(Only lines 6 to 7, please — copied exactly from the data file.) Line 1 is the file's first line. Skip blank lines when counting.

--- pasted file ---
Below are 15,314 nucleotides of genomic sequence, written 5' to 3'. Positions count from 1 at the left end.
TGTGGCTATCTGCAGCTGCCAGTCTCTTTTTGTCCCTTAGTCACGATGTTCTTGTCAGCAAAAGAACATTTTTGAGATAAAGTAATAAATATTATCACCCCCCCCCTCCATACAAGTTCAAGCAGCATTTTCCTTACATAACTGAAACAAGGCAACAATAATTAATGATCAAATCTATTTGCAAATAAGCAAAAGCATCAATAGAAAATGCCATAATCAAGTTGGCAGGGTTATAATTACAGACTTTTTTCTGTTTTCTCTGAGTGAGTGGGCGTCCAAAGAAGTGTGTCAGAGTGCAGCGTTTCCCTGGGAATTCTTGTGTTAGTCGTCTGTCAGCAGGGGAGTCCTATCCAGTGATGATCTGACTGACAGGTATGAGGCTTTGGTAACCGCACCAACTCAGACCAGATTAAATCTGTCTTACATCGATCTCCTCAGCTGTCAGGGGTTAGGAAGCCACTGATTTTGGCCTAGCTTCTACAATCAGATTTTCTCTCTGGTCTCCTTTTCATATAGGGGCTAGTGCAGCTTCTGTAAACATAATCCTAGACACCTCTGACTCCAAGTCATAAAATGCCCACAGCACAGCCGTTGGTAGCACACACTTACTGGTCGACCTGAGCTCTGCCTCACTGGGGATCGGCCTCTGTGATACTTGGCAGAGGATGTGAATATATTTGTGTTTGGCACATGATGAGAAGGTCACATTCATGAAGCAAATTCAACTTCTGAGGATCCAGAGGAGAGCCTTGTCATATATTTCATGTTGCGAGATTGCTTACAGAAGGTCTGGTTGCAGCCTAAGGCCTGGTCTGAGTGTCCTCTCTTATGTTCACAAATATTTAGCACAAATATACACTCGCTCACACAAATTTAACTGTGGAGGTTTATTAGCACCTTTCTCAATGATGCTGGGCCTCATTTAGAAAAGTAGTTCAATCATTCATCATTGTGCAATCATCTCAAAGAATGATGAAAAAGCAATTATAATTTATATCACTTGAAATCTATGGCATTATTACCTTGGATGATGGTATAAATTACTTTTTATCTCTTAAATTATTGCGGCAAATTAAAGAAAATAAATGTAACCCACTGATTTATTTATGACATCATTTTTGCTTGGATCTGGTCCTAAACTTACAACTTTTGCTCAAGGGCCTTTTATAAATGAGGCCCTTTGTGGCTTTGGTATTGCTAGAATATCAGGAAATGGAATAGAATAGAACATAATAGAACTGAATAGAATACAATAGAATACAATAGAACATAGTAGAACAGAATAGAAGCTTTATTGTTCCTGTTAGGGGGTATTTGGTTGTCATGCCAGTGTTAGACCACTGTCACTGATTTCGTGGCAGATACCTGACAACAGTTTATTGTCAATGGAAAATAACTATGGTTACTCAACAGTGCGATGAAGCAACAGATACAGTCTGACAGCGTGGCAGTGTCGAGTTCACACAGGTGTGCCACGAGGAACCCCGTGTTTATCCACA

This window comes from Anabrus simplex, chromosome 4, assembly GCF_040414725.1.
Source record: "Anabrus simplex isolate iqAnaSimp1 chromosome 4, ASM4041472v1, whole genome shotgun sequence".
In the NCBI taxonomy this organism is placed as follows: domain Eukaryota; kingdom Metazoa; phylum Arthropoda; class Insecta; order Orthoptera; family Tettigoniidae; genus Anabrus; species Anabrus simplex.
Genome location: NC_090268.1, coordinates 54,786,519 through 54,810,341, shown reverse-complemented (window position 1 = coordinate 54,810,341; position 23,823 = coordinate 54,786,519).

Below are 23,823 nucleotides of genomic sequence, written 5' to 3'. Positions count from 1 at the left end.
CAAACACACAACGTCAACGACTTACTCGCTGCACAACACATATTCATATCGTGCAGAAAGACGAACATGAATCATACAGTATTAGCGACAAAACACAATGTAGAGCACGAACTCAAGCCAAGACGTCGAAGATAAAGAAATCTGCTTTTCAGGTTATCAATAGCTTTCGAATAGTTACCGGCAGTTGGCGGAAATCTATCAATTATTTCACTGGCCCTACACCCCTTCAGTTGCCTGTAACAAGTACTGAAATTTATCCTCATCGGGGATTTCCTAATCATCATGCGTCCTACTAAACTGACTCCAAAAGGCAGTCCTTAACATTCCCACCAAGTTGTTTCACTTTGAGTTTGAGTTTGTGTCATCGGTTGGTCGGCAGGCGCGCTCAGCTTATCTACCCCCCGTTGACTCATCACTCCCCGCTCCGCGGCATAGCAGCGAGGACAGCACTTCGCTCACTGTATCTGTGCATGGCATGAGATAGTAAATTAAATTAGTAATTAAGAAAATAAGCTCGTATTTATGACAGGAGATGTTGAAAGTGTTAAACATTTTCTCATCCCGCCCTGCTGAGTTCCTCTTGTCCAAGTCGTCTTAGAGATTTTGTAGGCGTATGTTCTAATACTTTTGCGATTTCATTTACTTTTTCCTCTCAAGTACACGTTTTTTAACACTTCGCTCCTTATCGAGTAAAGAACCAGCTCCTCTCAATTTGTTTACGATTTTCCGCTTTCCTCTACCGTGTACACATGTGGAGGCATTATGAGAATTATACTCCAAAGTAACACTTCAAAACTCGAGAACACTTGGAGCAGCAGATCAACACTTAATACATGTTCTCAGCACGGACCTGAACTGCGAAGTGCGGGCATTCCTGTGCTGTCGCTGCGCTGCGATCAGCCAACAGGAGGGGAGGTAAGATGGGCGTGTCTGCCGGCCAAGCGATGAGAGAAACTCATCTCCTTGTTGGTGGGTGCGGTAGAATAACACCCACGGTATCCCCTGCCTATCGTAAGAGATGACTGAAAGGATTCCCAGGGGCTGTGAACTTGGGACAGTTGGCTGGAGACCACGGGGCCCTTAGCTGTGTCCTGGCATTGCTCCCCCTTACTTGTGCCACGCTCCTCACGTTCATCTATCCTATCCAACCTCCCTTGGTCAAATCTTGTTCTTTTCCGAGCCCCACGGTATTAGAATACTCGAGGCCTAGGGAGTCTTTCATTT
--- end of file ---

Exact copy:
Genome location: NC_090268.1, coordinates 54,786,519 through 54,810,341, shown reverse-complemented (window position 1 = coordinate 54,810,341; position 23,823 = coordinate 54,786,519).

Below are 23,823 nucleotides of genomic sequence, written 5' to 3'. Positions count from 1 at the left end.